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Bexar County deputies’ union wants jail facilities fixed

jail bexar county union.jpg
Courtesy: Deputy Sheriff's Association of Bexar County
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Some deputies cover their desks with plastic drop cloths at the end of their shifts.

The Deputy Sheriff's Association of Bexar County is calling on local leaders to fix facilities issues they say make the conditions unsafe for inmates and officers.

In a letter Tuesday, union president Ron Tooke asked Dan Curry, Bexar County facilities management director, to act.

“The [union] is alarmed by the multitude of maintenance issues that currently exist, have been ongoing for several years, and are a hazard to the safety and health of the staff and inmates,” Took wrote in the letter.

Parts of the Bexar County Adult Detention complex date back decades, and it shows.

The letter includes a laundry list of issues, from dirty vents causing health issues to broken cells. Tooke wrote that air conditioning units failed this month, and internal temperatures rose to around 100 degrees for several days.

In a response letter, Curry disputed many of the union’s assertions.

“We are experiencing the hottest July in Bexar County history, but my team has done a spectacular job ensuring the jail stays operational and in compliance,” Curry said.

The county contends no one at the jail was housed in a facility over 85 degrees, which would have been over the minimum state safety standard.

The union reports broken toilets and sinks in staff areas, but Curry wrote they have no documentation of that.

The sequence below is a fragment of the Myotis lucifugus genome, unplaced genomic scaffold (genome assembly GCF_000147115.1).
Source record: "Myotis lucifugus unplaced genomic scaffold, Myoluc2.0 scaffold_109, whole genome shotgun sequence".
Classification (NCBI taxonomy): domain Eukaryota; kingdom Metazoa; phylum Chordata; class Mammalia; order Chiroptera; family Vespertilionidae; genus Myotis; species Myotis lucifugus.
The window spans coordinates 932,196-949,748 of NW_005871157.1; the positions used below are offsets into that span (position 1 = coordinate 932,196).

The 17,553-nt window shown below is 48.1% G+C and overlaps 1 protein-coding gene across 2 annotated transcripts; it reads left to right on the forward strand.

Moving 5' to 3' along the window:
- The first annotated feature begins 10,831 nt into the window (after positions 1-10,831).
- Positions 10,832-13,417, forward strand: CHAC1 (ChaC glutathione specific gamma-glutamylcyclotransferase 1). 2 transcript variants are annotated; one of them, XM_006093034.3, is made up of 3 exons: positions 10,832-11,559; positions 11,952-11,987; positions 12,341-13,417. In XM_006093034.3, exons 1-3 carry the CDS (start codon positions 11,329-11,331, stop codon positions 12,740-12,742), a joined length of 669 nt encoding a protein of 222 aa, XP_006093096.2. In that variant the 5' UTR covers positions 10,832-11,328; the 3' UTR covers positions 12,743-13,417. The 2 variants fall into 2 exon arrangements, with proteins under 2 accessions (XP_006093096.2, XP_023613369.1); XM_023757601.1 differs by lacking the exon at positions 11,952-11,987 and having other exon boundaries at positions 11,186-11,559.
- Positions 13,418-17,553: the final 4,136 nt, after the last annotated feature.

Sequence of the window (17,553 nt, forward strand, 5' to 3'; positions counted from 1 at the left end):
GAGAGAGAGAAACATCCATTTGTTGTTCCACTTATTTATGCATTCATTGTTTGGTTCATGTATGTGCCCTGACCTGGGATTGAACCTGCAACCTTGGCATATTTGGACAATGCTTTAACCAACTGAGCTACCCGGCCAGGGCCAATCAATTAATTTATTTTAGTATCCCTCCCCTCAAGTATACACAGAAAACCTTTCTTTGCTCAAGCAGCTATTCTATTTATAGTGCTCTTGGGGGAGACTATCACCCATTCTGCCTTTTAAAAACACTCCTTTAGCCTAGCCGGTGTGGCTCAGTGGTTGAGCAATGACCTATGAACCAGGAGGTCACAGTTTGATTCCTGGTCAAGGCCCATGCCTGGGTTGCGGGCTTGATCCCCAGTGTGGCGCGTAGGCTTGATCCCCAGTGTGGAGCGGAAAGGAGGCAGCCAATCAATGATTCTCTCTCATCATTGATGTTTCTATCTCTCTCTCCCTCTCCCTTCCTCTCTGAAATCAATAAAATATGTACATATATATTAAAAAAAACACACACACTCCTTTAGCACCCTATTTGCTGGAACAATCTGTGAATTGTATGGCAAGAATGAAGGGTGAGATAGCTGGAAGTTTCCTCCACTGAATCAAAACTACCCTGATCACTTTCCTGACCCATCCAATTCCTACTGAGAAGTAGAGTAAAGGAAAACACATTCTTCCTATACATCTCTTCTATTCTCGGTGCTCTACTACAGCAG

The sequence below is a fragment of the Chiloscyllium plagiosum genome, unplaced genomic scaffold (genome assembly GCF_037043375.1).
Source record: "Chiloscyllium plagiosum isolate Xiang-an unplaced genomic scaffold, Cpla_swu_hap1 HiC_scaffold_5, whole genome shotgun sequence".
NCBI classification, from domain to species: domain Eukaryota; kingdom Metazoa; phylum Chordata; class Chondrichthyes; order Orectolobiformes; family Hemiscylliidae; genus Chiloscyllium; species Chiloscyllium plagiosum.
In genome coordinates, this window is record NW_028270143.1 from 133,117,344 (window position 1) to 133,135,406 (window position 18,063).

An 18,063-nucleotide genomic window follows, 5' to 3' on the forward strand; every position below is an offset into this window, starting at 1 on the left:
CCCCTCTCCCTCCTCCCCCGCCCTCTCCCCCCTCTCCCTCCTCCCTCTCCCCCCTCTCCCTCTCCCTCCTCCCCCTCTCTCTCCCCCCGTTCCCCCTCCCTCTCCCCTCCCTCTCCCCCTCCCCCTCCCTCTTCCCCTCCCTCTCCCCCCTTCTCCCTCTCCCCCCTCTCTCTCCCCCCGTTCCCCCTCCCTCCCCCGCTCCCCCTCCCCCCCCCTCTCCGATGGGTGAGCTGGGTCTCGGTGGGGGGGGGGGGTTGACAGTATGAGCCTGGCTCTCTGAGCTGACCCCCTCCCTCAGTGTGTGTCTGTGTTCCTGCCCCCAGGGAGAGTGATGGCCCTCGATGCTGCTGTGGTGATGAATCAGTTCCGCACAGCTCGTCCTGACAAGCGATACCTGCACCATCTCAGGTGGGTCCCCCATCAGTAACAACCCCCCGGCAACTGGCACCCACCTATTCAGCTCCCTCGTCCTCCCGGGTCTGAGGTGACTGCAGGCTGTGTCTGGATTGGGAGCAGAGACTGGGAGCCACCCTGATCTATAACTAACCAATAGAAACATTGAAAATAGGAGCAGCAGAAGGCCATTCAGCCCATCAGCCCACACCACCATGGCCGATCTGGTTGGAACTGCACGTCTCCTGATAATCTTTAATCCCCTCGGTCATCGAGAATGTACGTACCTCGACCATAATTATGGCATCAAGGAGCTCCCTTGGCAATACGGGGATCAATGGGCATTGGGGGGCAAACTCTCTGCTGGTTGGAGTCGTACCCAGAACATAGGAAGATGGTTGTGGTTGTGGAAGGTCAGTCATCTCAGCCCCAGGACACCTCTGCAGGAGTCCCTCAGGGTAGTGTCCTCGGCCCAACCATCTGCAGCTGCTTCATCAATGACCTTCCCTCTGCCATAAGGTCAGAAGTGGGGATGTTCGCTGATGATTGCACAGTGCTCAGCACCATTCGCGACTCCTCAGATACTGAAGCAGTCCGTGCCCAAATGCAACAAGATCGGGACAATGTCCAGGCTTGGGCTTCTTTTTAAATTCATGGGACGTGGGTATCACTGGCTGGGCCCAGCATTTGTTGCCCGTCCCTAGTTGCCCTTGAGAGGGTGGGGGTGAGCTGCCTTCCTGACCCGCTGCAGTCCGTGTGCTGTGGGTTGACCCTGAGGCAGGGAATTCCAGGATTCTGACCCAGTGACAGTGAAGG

Water and sewage leaks are prevalent, said the union. The jail has been dinged in state inspections for sanitary issues in the past. The jail did pass its most recent minimum safety inspections from the state.

In some instances, the union reports, leaking sewage pipes have destroyed ceilings, causing them to collapse on desks. Each night, staff in some areas cover their desks in plastic drop cloths, according to a union spokesman.

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Courtesy: Deputy Sheriff's Association of Bexar County
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Leaks from water and sewage pipes has destroyed some ceilings, and caused some to collapse

“Water leaks are present in the facility, and are caused by several factors,” Curry wrote.

He explained that the area sits under housing, and the leaks are caused when the people in jail flood their cells; it empties into areas that affect the ceiling below.

Both the union and Sheriff Javier Salazar told TPR earlier this month that they expected facilities issues to be raised in an upcoming report on the jail from third-party auditors.

“Although these are both things we’ve known for some time, perhaps hearing it from not one, but two disinterested third parties will help improve quality of life for jail personnel and inmates alike,” said Salazar in an email to TPR earlier this month.

Salazar’s team didn’t respond to requests for comment on this story. The previous statement puts the onus on the county and Commissioners Court, a forum Salazar has had to go to for millions in overtime dollars the past several years as they struggle to staff the jail.

The letter comes in the midst of the county’s budget writing cycle. The union has also been adamant about raising the entry level wage of detention workers to shore up staff.

Tooke says the conditions undermine the physical and mental health of staff and of those jailed.

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Paul Flahive can be reached at Paul@tpr.org and on Twitter at @paulflahive